With or without a partner, one nice thing to do is to write down what you’re actively interested in pursuing, what you absolutely don’t want, and what you might be into if the circumstances are right. Think about what really excites you, and what you want out of this event. This gives you a basis for negotiation if you’re with a partner, as well as being something to keep in mind and come back to when you’re at an event. For those of us who aren’t that well-versed in deciding what we want (I’m one of the most indecisive people I’ve ever met), it provides a valuable tool for staying true to yourself and fulfilling your desires.

I’ll give you a couple of examples here from my own life. I really like to perform oral sex on both women and men. So that’s an absolute yes for me (with the right people, of course). A no would be being on the receiving end of anal sex in public – that’s something for the comfort of my own bedroom, for me.

As regards attending a party with a partner, I’m open to swapping with another couple if the dynamic is right. Threesomes in all their sex/gender configurations are an enthusiastic yes for me, but I find it crucial that all involved are mutually attracted. I am really not into being sandwiched between two men who are ignoring each other!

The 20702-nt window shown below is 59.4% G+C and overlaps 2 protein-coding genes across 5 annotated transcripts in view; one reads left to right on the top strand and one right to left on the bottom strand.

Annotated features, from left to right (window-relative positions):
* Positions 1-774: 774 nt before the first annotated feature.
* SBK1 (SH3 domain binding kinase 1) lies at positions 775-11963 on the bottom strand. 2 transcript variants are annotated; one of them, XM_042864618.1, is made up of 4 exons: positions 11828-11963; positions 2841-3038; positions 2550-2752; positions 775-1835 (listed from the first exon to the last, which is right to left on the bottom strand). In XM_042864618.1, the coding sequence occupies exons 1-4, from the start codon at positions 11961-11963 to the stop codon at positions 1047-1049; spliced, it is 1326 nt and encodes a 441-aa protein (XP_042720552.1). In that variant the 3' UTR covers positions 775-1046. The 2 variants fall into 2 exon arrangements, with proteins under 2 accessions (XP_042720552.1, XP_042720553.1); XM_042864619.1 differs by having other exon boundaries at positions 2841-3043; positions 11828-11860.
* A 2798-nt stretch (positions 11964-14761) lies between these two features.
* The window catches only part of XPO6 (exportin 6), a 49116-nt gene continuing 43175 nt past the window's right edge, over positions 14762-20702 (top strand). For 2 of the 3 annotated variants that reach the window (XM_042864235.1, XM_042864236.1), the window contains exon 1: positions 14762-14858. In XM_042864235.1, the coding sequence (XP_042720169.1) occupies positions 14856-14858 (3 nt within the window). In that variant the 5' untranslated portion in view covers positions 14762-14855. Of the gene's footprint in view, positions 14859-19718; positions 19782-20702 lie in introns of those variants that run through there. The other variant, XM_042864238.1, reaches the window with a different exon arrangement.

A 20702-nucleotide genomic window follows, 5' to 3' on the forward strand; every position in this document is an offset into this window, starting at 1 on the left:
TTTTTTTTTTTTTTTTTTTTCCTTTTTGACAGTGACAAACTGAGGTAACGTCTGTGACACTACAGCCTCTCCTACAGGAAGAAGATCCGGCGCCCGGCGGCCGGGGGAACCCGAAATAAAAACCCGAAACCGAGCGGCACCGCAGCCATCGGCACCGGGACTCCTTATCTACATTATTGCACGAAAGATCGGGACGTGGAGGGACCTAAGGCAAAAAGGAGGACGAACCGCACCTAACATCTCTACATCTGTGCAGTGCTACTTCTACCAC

It’s always a great exercise to reflect on or journal about what you want, and don’t be afraid of seeming too particular or too wild. It’s your body, enjoy it the way you see fit.

And remember: it’s always okay to change your mind. 

Learn To Deal With Your Emotional Responses

It may well be that part of your addictive behaviour was to do with an inability to sit with difficult emotions. I know mine certainly was.

As much as we’re all there for the fun, sex parties are inherently the kind of event that can induce strong emotional responses (not to mention physical ones). Take time to check in with yourself, and be really honest about how you actually feel. Try not to judge yourself for having emotions, and know that anything you’re feeling will eventually pass.

Choosing The Right Event